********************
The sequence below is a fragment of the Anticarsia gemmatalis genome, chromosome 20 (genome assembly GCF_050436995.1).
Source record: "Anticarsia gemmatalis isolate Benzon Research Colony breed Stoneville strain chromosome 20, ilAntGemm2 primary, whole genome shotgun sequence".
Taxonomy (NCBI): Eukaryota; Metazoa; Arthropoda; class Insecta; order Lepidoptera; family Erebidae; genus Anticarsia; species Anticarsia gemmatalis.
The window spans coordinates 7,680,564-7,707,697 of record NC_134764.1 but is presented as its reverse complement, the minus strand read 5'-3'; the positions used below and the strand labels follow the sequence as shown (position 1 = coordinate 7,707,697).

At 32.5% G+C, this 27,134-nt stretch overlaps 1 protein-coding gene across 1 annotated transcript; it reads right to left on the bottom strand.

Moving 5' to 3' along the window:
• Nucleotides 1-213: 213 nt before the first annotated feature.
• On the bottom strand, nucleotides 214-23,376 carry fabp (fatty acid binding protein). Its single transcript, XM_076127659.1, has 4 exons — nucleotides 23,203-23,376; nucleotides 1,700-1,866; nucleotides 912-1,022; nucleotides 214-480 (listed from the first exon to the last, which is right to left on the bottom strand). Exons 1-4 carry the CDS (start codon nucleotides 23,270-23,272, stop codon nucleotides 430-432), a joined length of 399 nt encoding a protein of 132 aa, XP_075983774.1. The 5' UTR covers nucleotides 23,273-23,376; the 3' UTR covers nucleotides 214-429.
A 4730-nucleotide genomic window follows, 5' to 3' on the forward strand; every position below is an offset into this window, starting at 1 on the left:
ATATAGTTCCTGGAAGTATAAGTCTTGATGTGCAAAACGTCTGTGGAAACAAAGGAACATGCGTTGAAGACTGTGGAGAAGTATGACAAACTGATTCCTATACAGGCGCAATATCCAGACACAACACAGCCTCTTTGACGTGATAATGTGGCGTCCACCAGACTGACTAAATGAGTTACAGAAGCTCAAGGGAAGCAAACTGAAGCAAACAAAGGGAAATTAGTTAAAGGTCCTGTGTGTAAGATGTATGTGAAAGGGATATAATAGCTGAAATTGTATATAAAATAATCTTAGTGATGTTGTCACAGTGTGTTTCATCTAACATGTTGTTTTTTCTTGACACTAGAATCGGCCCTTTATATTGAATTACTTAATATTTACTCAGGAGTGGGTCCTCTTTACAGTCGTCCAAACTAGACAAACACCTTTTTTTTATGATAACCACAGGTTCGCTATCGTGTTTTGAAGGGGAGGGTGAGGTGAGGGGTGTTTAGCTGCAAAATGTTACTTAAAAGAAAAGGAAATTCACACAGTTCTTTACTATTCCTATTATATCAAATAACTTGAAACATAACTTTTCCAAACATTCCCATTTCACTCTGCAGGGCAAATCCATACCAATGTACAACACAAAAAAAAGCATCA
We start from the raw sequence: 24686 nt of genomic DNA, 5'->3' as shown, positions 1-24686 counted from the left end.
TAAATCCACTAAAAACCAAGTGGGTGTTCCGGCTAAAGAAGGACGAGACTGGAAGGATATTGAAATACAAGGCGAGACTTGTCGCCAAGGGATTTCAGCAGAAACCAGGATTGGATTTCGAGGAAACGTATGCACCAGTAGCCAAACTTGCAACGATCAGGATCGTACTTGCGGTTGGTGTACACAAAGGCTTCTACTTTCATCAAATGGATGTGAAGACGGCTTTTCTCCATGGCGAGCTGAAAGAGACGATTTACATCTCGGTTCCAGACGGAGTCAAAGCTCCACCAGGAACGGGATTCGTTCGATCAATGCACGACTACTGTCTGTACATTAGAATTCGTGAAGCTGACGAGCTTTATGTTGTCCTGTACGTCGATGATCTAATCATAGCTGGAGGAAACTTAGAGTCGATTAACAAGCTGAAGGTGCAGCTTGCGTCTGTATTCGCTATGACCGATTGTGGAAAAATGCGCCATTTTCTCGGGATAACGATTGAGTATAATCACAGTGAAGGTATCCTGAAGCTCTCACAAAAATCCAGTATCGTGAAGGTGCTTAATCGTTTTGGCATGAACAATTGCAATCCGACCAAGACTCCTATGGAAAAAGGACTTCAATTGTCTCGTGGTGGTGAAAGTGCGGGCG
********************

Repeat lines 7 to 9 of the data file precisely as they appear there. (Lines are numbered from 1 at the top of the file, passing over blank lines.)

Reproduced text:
• Nucleotides 1-213: 213 nt before the first annotated feature.
• On the bottom strand, nucleotides 214-23,376 carry fabp (fatty acid binding protein). Its single transcript, XM_076127659.1, has 4 exons — nucleotides 23,203-23,376; nucleotides 1,700-1,866; nucleotides 912-1,022; nucleotides 214-480 (listed from the first exon to the last, which is right to left on the bottom strand). Exons 1-4 carry the CDS (start codon nucleotides 23,270-23,272, stop codon nucleotides 430-432), a joined length of 399 nt encoding a protein of 132 aa, XP_075983774.1. The 5' UTR covers nucleotides 23,273-23,376; the 3' UTR covers nucleotides 214-429.
A 4730-nucleotide genomic window follows, 5' to 3' on the forward strand; every position below is an offset into this window, starting at 1 on the left: